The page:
One of the biggest reasons why I chose SF State over an institution such as Cal was the sense of community I immediately felt when my feet first stepped on to campus. It was a beautiful university; the mighty, robust trees and fruitful vegetation that scattered throughout campus found harmony with the cold concrete buildings and towering dorm rooms. The student center was adorned with murals, celebrating the different communities of color that resided in San Francisco. There I saw the mural that altered the course of my life: The Filipino Community Mural.
I didn’t know any of the figures on the mural at the time, nor did I know much about the mark Filipino Americans made on the city of San Francisco, yet the mural still tapped into a part of me that has never been touched before. For the first time in my teens, I felt the resilient, militant energy of my ancestors rush through my veins. I was overwhelmed with pride for my people, something I had never truly felt before. Growing up mixed, I was never seen as Filipino or white enough. My father’s side of my family looked down on my mother and looked at me as the product of all the hatred they felt towards immigrants. They blamed my mother and I for all the problems my father had as a white man who married interracially, constantly erasing my Filipino heritage and misleading me to grow up thinking I was white.
But I wasn’t. I was a brown girl, with deep brown-black eyes and jet black, silk hair like my mother. I was short, built like a warrior fit for battle. I inherited my mother’s full nostrils and the bridge of my father’s nose. The hair on my body grew freely, in healthy black-brown patches. I was in love with myself early on as a child, because I was lucky enough to inherit the traits of my mother that I saw as most beautiful.
The rest of the world thought differently. My mother would keep herself covered from head to toe whenever she’d walk outside on a sunny day. She’d slap on exorbitant amounts of sunscreen to prevent the darkening of her skin. These same values were imposed on me indirectly, and I subconsciously started to look at darker skin tones as ugly. I became too brown for myself, yearning to fit the box of what I thought an Asian American should look like: pale.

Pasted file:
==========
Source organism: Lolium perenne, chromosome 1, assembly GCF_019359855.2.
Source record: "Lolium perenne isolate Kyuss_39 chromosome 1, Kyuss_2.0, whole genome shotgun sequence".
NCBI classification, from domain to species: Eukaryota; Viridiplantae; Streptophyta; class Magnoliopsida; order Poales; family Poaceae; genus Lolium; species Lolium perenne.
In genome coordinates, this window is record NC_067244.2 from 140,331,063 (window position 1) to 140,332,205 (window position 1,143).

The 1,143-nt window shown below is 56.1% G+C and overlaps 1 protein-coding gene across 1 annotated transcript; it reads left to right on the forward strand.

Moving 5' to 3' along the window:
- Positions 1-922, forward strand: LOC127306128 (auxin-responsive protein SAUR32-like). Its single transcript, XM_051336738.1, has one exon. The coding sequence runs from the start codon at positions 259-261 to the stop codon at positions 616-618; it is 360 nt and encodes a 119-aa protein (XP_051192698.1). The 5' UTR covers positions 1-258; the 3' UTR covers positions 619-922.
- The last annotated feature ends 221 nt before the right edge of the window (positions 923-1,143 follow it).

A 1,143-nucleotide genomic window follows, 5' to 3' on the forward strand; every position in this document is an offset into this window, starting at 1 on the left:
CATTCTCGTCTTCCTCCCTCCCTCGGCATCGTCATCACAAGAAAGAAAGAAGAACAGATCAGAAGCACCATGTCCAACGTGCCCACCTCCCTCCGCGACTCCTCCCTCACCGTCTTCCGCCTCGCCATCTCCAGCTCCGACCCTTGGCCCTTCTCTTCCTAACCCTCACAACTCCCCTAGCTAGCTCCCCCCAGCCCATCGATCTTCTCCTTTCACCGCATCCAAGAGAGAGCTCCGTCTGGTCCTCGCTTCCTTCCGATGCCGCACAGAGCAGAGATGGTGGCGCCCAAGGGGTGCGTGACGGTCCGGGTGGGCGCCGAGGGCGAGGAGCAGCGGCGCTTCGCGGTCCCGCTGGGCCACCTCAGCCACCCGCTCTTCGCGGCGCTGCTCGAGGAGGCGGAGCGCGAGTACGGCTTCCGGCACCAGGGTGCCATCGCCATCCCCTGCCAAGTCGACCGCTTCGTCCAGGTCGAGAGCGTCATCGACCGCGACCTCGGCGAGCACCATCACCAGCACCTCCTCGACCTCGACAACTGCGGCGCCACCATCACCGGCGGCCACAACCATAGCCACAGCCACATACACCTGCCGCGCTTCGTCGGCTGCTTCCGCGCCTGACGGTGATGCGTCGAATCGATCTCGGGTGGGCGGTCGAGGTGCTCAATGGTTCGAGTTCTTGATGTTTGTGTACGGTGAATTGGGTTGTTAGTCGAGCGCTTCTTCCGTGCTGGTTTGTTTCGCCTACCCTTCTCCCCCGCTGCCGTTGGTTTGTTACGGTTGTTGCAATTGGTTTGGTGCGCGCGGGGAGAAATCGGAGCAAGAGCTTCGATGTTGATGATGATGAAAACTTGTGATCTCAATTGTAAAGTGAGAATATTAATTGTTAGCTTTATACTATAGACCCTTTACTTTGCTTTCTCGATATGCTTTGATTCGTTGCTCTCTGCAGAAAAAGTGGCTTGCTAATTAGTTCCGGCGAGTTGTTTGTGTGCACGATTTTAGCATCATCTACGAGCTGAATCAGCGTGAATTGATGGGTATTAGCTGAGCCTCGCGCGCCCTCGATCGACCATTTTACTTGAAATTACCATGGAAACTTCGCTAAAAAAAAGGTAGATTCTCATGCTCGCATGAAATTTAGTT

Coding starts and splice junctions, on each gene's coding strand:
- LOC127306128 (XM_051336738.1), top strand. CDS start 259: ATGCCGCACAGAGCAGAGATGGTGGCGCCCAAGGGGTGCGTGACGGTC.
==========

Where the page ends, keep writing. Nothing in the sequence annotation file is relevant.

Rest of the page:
It wasn’t until I entered the Filipino community at State that I started to comprehend the legacies left before me. I started to develop a deeper meaning as to what it meant to be a Filipino, other than walking around in a jacket that had my flag on it. The stories of the old Manilatown, the i-Hotel, the thousands of veteranos that have been given little to no support from the American government all started to piece together my place as a Filipino American. I started to realized that we are displaced people due to corrupt economic, social, and political conditions in the Philippine. My mother’s background and upbringing started to make more and more sense as I pieced together my history and started to really understand who I really was.
As we enter the month of October, we celebrate Pilipino American History Month (PAHM). This is a time of learning our history and embracing our struggles as Filipino Americans. We reflect on our upbringings and question why we were displaced. We immerse ourselves into the history of the manongs and manangs, questioning their mistreatment as veteranos and residences in the city of San Francisco. We embrace ourselves and the beauty of being Filipino, whether that be our line of militant guerrilla fighters, or something as simple as our flat noses. We start to understand that to know history, we know ourselves and without it, we are lost.
In my time studying at State, I realized something critical about organizing and building community: love. Self love holds tremendous power in a world built on hate. Love transcends fear and elicits hope. Love is essential to organizing and allows one build with those around you. At our core as human beings, we thrive off of love within ourselves and our community. To be loved and accepted, to surround yourself with individuals who only want to help you become the best version of yourself, to never worry about malicious intents within your community changes a person. You start to see the world you fight for unravel before your eyes; a world made for the people by the people.
I eventually came to love my fat nose, so much that I pierced my nostrils twice. I started to embrace what it meant to be Filipino and surrounded myself with people who held kindness in their hearts and a hunger for change. Everyday, I give myself time to reflect on where I’m at in my process of unlearning and self liberation. Everyday I pass by the Filipino Community Mural and remind myself of the world I fight for. Everyday, I smile as full as I can, never worrying about how huge my nostrils may get.